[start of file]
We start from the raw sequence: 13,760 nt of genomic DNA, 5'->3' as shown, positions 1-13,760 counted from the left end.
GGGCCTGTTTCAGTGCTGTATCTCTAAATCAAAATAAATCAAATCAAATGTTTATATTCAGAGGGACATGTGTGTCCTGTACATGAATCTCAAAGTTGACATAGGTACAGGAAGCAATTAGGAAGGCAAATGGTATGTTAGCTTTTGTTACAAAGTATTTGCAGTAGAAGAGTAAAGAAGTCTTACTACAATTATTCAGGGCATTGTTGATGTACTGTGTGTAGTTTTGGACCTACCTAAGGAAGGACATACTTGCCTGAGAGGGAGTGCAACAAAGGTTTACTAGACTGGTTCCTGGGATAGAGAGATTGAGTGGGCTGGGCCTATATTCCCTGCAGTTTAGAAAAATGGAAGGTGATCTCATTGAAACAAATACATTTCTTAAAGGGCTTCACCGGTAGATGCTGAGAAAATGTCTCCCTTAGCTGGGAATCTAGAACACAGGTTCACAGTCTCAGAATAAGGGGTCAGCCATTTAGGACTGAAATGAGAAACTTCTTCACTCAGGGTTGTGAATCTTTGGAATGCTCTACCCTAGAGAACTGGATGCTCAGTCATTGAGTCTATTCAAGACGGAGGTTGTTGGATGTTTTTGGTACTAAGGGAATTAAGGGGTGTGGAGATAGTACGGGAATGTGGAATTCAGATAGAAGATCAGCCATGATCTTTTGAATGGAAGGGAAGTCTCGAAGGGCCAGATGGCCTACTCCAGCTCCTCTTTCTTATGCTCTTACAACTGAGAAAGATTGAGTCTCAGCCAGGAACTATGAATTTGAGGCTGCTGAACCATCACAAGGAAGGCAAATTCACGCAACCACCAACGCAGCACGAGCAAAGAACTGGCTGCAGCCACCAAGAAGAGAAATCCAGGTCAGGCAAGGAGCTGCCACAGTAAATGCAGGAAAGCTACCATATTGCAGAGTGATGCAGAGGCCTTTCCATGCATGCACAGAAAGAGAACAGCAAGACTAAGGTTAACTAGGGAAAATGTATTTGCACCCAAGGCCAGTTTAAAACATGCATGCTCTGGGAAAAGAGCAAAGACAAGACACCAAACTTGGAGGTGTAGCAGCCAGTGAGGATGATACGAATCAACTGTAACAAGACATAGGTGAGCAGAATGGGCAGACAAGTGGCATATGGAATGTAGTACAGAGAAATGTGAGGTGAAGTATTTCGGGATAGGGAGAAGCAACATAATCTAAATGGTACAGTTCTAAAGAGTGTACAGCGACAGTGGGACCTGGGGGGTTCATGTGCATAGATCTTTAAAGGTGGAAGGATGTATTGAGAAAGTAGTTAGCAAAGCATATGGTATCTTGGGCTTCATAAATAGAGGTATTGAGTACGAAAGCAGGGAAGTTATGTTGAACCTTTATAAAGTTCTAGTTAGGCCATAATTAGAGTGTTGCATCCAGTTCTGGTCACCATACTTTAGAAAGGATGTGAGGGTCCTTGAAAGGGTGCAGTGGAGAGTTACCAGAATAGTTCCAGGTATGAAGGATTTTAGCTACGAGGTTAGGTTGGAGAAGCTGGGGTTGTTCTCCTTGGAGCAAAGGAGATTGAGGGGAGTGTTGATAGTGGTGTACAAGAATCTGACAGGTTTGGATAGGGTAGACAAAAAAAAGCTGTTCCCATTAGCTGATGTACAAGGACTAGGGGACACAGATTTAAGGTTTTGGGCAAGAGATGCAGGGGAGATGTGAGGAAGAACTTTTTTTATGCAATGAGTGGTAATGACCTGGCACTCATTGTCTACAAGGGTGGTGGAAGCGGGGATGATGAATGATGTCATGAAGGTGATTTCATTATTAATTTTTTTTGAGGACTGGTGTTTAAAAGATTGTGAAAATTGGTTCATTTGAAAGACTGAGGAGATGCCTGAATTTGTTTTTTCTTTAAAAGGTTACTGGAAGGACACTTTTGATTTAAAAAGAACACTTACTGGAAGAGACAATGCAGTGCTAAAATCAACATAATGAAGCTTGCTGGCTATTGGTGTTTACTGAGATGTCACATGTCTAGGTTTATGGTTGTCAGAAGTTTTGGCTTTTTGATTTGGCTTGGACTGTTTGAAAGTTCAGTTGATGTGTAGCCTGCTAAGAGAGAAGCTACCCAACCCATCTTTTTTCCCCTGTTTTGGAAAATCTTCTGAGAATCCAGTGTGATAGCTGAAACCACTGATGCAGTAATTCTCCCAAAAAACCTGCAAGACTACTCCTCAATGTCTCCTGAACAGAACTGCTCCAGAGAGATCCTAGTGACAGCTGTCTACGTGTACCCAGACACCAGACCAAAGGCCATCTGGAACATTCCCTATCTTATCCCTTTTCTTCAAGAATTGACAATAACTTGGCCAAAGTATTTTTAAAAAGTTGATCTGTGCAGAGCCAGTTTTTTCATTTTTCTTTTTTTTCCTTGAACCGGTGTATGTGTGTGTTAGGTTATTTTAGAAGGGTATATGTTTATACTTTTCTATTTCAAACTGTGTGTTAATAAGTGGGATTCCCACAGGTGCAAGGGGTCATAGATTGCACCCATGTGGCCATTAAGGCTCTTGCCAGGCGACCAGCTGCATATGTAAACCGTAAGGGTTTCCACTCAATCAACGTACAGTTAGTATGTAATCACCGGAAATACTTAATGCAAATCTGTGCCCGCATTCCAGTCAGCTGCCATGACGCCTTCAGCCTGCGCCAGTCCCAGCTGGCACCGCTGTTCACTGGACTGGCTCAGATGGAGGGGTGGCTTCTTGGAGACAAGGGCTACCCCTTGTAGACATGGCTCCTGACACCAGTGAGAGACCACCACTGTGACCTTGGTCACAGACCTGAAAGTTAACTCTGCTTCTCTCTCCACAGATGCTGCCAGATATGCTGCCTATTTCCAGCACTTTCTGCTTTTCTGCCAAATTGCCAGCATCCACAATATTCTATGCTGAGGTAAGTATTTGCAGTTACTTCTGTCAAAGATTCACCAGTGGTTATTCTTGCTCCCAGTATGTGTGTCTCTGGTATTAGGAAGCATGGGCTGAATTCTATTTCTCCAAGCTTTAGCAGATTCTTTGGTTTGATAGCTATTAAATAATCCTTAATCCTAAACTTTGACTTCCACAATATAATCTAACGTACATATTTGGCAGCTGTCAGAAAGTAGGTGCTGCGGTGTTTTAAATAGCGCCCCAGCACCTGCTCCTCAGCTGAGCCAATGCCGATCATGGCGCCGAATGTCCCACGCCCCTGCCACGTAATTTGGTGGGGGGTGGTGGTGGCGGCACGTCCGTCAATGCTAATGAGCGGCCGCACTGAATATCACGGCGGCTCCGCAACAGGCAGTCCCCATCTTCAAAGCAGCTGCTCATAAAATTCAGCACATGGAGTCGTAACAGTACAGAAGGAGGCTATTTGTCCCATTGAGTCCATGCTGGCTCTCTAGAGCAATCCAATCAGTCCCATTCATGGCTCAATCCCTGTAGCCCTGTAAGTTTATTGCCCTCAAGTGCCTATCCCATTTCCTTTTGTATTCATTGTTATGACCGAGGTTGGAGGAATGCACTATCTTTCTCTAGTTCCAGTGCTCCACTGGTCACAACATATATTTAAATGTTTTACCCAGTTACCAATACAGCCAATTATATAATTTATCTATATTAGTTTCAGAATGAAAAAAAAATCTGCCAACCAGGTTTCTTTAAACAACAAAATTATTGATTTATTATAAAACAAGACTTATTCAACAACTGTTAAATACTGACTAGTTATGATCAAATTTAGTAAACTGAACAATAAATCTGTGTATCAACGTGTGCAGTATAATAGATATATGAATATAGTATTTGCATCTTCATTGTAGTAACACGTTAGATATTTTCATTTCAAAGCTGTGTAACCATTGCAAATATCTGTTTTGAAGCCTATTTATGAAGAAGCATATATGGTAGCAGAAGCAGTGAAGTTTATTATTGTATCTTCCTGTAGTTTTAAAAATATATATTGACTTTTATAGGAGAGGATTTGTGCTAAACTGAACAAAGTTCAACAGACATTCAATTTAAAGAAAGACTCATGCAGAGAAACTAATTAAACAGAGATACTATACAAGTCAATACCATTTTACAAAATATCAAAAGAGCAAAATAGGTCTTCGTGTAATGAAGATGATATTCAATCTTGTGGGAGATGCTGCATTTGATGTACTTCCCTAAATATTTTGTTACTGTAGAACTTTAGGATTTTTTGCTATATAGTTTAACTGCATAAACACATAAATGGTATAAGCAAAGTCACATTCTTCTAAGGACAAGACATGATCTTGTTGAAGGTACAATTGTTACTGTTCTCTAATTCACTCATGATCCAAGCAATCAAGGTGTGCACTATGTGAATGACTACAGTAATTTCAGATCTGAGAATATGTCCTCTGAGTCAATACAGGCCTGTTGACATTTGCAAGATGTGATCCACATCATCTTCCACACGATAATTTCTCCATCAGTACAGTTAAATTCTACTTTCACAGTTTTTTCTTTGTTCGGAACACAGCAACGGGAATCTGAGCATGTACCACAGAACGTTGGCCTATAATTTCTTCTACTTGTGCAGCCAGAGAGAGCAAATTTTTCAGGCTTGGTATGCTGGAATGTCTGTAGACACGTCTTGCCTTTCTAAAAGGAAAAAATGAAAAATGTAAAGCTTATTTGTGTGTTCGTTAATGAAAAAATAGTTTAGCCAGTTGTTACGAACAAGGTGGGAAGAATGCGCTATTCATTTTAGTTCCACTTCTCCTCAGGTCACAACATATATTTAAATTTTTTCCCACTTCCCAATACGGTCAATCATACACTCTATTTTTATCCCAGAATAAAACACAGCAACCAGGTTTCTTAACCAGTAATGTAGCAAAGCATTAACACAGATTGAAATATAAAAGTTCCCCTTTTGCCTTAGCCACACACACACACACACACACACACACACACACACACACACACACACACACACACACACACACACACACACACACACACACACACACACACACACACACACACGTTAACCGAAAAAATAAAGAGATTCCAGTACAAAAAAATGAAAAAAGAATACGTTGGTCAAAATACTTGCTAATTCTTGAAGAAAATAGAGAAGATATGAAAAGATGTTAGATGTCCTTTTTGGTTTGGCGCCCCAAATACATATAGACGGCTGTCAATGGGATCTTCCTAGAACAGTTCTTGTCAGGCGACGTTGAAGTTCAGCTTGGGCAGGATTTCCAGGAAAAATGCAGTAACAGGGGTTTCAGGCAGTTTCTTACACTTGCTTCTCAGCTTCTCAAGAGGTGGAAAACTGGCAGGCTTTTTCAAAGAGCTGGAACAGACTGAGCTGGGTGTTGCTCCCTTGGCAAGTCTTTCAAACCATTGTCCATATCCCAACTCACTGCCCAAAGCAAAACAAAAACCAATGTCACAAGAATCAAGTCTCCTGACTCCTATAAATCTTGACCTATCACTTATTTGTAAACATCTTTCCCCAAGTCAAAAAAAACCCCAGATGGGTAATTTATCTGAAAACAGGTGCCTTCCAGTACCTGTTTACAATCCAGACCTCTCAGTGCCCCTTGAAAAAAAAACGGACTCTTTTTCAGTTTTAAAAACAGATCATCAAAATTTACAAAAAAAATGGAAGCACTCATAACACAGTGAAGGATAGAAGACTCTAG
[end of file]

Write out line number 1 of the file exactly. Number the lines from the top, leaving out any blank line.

We start from the raw sequence: 13,760 nt of genomic DNA, 5'->3' as shown, positions 1-13,760 counted from the left end.